I'm listening to The Ongoing History of New Music, and Alan Cross is playing a live version of the song "Elevation" by U2.
I'm going to go on the record here to say that, by and large, I don't enjoy the vast majority of U2's music. I like their early stuff, and there are a couple of tracks from Achtung Baby that I enjoy, but most of their stuff from then and beyond is completely overplayed. For the past decade and a half, though, it seems like they're more interested in bludgeoning three power-chords to death while Bono screams.
The same affliction has followed Sloan since about 1999 (Navy Blues and beyond). Their latest song, "Believe In Me", is a little better... but do you remember "People of the Sky", "Penpals", "The Lines You Amend", or anything One Chord To Another and before? They were quieter, smarter and nimbler; they weren't so obviously trying to be ultra-cool rawkstars, spending more time posing with hair artfully tousled than writing interesting-sounding music.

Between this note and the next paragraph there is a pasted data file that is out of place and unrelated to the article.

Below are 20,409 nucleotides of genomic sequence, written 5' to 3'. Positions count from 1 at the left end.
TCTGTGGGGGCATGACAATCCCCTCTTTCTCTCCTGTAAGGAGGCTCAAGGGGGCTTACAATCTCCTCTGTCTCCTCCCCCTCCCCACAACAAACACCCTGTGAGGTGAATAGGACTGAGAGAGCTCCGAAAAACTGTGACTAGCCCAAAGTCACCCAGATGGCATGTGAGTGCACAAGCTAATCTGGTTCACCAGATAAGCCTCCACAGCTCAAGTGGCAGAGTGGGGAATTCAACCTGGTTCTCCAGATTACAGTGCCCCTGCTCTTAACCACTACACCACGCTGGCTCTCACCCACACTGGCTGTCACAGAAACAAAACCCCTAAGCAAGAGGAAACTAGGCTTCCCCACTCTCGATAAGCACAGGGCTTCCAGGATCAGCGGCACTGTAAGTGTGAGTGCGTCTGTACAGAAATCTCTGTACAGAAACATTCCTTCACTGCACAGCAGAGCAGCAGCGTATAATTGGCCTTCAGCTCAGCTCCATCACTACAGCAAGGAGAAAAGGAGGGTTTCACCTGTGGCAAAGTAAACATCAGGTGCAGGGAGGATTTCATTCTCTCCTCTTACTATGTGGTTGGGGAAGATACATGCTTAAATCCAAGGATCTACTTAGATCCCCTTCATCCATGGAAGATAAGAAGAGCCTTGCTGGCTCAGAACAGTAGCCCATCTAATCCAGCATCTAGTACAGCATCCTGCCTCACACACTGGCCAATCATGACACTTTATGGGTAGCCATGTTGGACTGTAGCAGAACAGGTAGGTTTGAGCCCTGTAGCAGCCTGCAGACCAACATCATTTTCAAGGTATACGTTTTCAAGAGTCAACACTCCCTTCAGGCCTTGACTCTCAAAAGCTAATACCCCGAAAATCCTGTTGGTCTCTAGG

Perhaps the most obvious example of this hamfistedness — dull, simple, loud, stupid music — is the likes of Nickelback, who have mercifully faded from their perplexingly chart-topping ways. To be honest, I don't know what kind of rock is being prominently played on radio stations like The Edge these days; every time I flip my radio to that, there are tight-harmonizing, minor-keyed, woe-is-me wailings from some gelled-up fops from a nondescript city like Columbus, Ohio complaining about how much their life has sucked. Am I to believe the likes of Fall Out Boy and My Chemical Romance dominate "rock" in 2008? Please tell me this isn't true.
In the meantime, I'll just keep listening to Dylan.